Video games. The bane of all parents and a plague that saps away children’s energy and time for studying. They have been so villainized in society that in recent years, China has implemented a strict limit on gaming time for minors — 1 hour from 8-9 pm on Fridays, Saturdays, and Sundays [3]. Restricting the access and availability of video games is one solution to this problem of addiction. But, instead of implementing measures that act on the negatives of this problem, perhaps a better solution could be found by praising the positives of video games. Perhaps we can explore how their compelling nature can be used to cultivate curiosity.

Think about the last time you played a video game and felt the urge for just one more level or one more game. That craving to keep playing is intentional. Video games are masterful at keeping players engaged for long periods of time, as the ability to keep their user base hooked equates to greater revenue for the company. This type of addictive design is created by exploiting the reward center of our brain, specifically a hormone called dopamine [5]. Dopamine is released when the body experiences pleasure. This motivates our body to repeatedly seek it out. More dopamine is released each time we act to obtain that pleasure, reinforcing the behavior and creating a feedback loop. In addition, dopamine has the power to control our interest and attention, making it even more compelling for you to click the “next stage” button.

Video games are able to utilize this inherent biological system by being just challenging enough such that real effort is required in order to succeed while also feeding the player nuggets of dopamine in the form of small wins to keep them trying [4]. A prime example of this is the high score, which challenges the player to continually beat their best performance for the rush of pleasure that comes with it. Additionally, video games can engross the player through riveting storylines or new discoveries, adding another element of temptation to the mix.

With how adeptly video games manipulate players into playing for long hours without losing interest, it is no surprise that their usage in education has been speculated to help children enjoy learning. There are five main criteria used to evaluate the effectiveness of learning: Context, authenticity, motivation, room for mistakes, and learner autonomy [1]. Context acts as a way for the learner to relate new information to the knowledge they already have, thereby helping it stick better. Video games achieve this by creating a captivating narrative to which everything else is tied, thereby engaging the player emotionally and creating a memorable experience. Authenticity refers to the importance of the information to the learner and having it be used in a purposeful manner. In video games, this can look like learning about the world and interacting with characters in order to achieve a goal. Motivation is a critical component in effective learning and, as previously mentioned, is a category in which video games excel. Having the freedom to fail provides opportunities for learners to grow, and video games are arguably one of the safest environments to make mistakes, as all it takes is one push of the restart button to start anew. Finally, autonomy, or allowing the learner to explore for themselves, is shown to yield better results in learning. And what more autonomy can you ask for than a video game where you are the protagonist of the story, free to choose whatever you do?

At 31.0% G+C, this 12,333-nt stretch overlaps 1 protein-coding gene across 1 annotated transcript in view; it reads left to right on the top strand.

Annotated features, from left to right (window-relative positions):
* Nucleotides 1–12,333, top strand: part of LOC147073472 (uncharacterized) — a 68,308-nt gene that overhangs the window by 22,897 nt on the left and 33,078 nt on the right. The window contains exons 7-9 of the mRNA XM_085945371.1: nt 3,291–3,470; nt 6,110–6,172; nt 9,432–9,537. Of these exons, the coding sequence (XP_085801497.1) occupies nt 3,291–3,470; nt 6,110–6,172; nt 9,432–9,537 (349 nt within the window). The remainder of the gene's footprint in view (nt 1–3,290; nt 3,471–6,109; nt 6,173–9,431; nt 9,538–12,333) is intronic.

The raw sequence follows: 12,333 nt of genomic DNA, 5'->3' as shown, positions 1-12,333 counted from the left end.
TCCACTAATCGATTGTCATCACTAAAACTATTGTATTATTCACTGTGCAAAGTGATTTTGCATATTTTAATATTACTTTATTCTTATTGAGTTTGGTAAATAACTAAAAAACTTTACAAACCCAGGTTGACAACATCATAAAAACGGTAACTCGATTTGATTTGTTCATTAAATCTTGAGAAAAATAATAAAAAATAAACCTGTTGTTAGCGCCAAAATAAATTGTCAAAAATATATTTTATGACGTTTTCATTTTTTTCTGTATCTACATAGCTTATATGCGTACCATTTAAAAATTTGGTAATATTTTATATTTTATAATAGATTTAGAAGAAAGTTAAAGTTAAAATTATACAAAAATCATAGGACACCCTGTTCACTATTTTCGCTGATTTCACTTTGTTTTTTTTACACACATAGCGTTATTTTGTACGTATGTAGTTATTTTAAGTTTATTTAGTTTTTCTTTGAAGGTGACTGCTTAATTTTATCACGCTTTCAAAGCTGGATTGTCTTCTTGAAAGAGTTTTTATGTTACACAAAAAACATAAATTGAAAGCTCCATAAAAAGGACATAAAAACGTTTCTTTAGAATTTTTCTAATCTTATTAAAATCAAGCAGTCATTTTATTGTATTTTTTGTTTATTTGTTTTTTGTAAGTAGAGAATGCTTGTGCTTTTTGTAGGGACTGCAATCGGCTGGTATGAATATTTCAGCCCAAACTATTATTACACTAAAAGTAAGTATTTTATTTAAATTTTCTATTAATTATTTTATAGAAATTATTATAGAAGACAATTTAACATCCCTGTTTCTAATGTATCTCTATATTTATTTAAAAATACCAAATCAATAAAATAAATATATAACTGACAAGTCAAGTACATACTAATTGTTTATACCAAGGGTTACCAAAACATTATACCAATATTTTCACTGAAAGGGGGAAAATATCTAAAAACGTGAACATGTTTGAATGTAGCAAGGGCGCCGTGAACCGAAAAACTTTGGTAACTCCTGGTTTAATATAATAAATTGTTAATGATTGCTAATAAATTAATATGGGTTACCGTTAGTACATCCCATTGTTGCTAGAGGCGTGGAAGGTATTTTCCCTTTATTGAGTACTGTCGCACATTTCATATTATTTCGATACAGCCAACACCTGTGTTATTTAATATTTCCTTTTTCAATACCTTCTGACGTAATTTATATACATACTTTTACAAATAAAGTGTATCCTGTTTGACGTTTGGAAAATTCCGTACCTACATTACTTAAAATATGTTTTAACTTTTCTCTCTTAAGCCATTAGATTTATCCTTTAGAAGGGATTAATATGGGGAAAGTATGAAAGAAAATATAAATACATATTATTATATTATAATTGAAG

Companies have already begun developing games meant for educational purposes that uphold all five learning pillars. As early as 1 November 2016, game developer Mojang Studios released Minecraft Education Edition, a version of the hit 2D sandbox game Minecraft tailored towards students in a learning environment. Studies have shown that students who used Minecraft Education Edition had an increased overall motivation for school, better communication and information technology skills, a more positive learning environment, and numerous other benefits [6].

Even video games that aren’t created with education in mind can provide advantages to the children playing them. During times when it may be difficult to meet up in person, such as the pandemic, video games offer a crucial source of socialization and a way to connect with friends online [2]. Additionally, the challenge of video games can build perseverance in children, helping them learn how to persist through the frustration of failure.

While restricting game time is certainly a powerful and effective aid against video game addiction, the power of video games and their application for educational purposes should not be underestimated.